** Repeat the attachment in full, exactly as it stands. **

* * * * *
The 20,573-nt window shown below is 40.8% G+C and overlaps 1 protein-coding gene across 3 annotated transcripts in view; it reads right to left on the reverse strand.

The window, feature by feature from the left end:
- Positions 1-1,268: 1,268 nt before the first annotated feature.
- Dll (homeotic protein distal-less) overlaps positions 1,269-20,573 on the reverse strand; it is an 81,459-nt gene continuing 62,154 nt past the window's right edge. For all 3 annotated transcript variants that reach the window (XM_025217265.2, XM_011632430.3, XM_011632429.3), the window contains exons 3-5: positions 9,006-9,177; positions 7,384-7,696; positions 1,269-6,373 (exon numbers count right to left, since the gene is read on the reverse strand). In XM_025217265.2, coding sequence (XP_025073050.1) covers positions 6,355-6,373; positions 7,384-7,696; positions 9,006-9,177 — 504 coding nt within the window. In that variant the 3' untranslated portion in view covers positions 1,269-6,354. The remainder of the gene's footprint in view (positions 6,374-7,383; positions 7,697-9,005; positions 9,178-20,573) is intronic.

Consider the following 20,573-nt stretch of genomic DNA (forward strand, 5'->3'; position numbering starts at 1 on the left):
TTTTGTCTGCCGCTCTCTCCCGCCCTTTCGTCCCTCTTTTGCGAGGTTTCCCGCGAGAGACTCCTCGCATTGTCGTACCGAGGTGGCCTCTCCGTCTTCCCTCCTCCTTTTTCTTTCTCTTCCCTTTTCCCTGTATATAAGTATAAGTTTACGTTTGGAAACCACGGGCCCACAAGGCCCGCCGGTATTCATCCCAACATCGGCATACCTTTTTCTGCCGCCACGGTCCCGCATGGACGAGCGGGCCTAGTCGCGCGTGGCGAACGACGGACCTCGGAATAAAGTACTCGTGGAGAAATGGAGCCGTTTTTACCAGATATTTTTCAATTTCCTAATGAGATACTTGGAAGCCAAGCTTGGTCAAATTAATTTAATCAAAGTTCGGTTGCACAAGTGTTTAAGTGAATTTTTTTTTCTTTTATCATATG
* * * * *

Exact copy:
The 20,573-nt window shown below is 40.8% G+C and overlaps 1 protein-coding gene across 3 annotated transcripts in view; it reads right to left on the reverse strand.

The window, feature by feature from the left end:
- Positions 1-1,268: 1,268 nt before the first annotated feature.
- Dll (homeotic protein distal-less) overlaps positions 1,269-20,573 on the reverse strand; it is an 81,459-nt gene continuing 62,154 nt past the window's right edge. For all 3 annotated transcript variants that reach the window (XM_025217265.2, XM_011632430.3, XM_011632429.3), the window contains exons 3-5: positions 9,006-9,177; positions 7,384-7,696; positions 1,269-6,373 (exon numbers count right to left, since the gene is read on the reverse strand). In XM_025217265.2, coding sequence (XP_025073050.1) covers positions 6,355-6,373; positions 7,384-7,696; positions 9,006-9,177 — 504 coding nt within the window. In that variant the 3' untranslated portion in view covers positions 1,269-6,354. The remainder of the gene's footprint in view (positions 6,374-7,383; positions 7,697-9,005; positions 9,178-20,573) is intronic.

Consider the following 20,573-nt stretch of genomic DNA (forward strand, 5'->3'; position numbering starts at 1 on the left):
TTTTGTCTGCCGCTCTCTCCCGCCCTTTCGTCCCTCTTTTGCGAGGTTTCCCGCGAGAGACTCCTCGCATTGTCGTACCGAGGTGGCCTCTCCGTCTTCCCTCCTCCTTTTTCTTTCTCTTCCCTTTTCCCTGTATATAAGTATAAGTTTACGTTTGGAAACCACGGGCCCACAAGGCCCGCCGGTATTCATCCCAACATCGGCATACCTTTTTCTGCCGCCACGGTCCCGCATGGACGAGCGGGCCTAGTCGCGCGTGGCGAACGACGGACCTCGGAATAAAGTACTCGTGGAGAAATGGAGCCGTTTTTACCAGATATTTTTCAATTTCCTAATGAGATACTTGGAAGCCAAGCTTGGTCAAATTAATTTAATCAAAGTTCGGTTGCACAAGTGTTTAAGTGAATTTTTTTTTCTTTTATCATATG